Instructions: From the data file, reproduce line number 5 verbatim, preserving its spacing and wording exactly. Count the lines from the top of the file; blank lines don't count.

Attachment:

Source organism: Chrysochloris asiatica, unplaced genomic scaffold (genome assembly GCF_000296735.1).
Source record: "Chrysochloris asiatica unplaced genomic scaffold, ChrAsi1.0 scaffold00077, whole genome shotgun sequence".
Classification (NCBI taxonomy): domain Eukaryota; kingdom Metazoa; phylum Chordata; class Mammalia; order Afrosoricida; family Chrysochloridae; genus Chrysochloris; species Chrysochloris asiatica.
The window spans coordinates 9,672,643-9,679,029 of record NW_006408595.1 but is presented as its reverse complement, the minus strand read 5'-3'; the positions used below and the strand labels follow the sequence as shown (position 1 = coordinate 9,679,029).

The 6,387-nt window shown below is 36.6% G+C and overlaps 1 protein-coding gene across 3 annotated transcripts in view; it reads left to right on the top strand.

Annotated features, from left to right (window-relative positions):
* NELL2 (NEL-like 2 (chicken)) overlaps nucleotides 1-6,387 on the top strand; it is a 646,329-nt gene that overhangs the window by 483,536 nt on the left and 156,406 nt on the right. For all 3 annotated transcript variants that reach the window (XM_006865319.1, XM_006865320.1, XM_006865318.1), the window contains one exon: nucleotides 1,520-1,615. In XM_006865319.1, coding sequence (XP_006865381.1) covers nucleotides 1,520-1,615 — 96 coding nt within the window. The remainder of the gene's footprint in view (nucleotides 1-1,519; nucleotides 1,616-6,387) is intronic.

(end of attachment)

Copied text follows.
The 6,387-nt window shown below is 36.6% G+C and overlaps 1 protein-coding gene across 3 annotated transcripts in view; it reads left to right on the top strand.